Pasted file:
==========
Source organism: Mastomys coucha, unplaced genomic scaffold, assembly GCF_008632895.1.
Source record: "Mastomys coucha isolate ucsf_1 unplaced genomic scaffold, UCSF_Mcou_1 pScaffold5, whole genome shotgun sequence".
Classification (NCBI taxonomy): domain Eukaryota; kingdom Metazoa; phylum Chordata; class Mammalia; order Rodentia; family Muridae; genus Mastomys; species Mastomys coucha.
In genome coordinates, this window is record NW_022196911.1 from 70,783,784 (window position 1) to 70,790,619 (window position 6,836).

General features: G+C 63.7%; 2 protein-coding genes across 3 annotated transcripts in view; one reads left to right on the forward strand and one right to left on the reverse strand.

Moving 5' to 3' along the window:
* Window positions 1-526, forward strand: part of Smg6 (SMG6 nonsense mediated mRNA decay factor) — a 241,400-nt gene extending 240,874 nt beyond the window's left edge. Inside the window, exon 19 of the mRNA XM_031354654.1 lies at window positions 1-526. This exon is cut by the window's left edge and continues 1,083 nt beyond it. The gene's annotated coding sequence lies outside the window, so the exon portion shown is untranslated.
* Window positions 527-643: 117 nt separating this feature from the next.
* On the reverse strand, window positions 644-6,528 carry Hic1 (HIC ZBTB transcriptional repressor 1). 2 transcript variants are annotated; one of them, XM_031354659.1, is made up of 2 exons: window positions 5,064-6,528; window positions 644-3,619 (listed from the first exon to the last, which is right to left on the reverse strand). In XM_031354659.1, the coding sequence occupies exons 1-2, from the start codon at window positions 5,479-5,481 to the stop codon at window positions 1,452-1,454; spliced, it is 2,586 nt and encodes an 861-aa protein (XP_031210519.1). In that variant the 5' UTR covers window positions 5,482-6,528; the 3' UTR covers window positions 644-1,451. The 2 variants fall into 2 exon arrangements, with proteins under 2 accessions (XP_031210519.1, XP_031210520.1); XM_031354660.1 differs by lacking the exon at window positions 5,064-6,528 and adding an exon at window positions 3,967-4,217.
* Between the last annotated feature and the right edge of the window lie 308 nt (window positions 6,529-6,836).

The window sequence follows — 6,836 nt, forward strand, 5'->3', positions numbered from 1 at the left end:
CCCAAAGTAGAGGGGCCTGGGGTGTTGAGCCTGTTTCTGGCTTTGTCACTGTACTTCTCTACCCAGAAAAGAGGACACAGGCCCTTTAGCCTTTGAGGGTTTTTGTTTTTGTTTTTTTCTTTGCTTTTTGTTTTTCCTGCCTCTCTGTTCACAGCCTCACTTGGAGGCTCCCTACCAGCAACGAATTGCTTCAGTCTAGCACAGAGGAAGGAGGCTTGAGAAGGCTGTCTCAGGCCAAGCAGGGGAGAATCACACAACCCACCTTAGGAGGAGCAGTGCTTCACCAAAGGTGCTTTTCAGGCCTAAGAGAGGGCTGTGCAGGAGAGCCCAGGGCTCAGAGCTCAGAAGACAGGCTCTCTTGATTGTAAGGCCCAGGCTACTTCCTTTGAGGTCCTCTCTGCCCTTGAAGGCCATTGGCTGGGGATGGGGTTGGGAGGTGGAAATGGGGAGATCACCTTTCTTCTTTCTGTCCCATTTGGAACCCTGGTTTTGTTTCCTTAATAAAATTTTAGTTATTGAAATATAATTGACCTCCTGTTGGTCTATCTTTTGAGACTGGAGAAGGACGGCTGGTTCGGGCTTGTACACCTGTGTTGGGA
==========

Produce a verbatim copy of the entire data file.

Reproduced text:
Source organism: Mastomys coucha, unplaced genomic scaffold, assembly GCF_008632895.1.
Source record: "Mastomys coucha isolate ucsf_1 unplaced genomic scaffold, UCSF_Mcou_1 pScaffold5, whole genome shotgun sequence".
Classification (NCBI taxonomy): domain Eukaryota; kingdom Metazoa; phylum Chordata; class Mammalia; order Rodentia; family Muridae; genus Mastomys; species Mastomys coucha.
In genome coordinates, this window is record NW_022196911.1 from 70,783,784 (window position 1) to 70,790,619 (window position 6,836).

General features: G+C 63.7%; 2 protein-coding genes across 3 annotated transcripts in view; one reads left to right on the forward strand and one right to left on the reverse strand.

Moving 5' to 3' along the window:
* Window positions 1-526, forward strand: part of Smg6 (SMG6 nonsense mediated mRNA decay factor) — a 241,400-nt gene extending 240,874 nt beyond the window's left edge. Inside the window, exon 19 of the mRNA XM_031354654.1 lies at window positions 1-526. This exon is cut by the window's left edge and continues 1,083 nt beyond it. The gene's annotated coding sequence lies outside the window, so the exon portion shown is untranslated.
* Window positions 527-643: 117 nt separating this feature from the next.
* On the reverse strand, window positions 644-6,528 carry Hic1 (HIC ZBTB transcriptional repressor 1). 2 transcript variants are annotated; one of them, XM_031354659.1, is made up of 2 exons: window positions 5,064-6,528; window positions 644-3,619 (listed from the first exon to the last, which is right to left on the reverse strand). In XM_031354659.1, the coding sequence occupies exons 1-2, from the start codon at window positions 5,479-5,481 to the stop codon at window positions 1,452-1,454; spliced, it is 2,586 nt and encodes an 861-aa protein (XP_031210519.1). In that variant the 5' UTR covers window positions 5,482-6,528; the 3' UTR covers window positions 644-1,451. The 2 variants fall into 2 exon arrangements, with proteins under 2 accessions (XP_031210519.1, XP_031210520.1); XM_031354660.1 differs by lacking the exon at window positions 5,064-6,528 and adding an exon at window positions 3,967-4,217.
* Between the last annotated feature and the right edge of the window lie 308 nt (window positions 6,529-6,836).

The window sequence follows — 6,836 nt, forward strand, 5'->3', positions numbered from 1 at the left end:
CCCAAAGTAGAGGGGCCTGGGGTGTTGAGCCTGTTTCTGGCTTTGTCACTGTACTTCTCTACCCAGAAAAGAGGACACAGGCCCTTTAGCCTTTGAGGGTTTTTGTTTTTGTTTTTTTCTTTGCTTTTTGTTTTTCCTGCCTCTCTGTTCACAGCCTCACTTGGAGGCTCCCTACCAGCAACGAATTGCTTCAGTCTAGCACAGAGGAAGGAGGCTTGAGAAGGCTGTCTCAGGCCAAGCAGGGGAGAATCACACAACCCACCTTAGGAGGAGCAGTGCTTCACCAAAGGTGCTTTTCAGGCCTAAGAGAGGGCTGTGCAGGAGAGCCCAGGGCTCAGAGCTCAGAAGACAGGCTCTCTTGATTGTAAGGCCCAGGCTACTTCCTTTGAGGTCCTCTCTGCCCTTGAAGGCCATTGGCTGGGGATGGGGTTGGGAGGTGGAAATGGGGAGATCACCTTTCTTCTTTCTGTCCCATTTGGAACCCTGGTTTTGTTTCCTTAATAAAATTTTAGTTATTGAAATATAATTGACCTCCTGTTGGTCTATCTTTTGAGACTGGAGAAGGACGGCTGGTTCGGGCTTGTACACCTGTGTTGGGA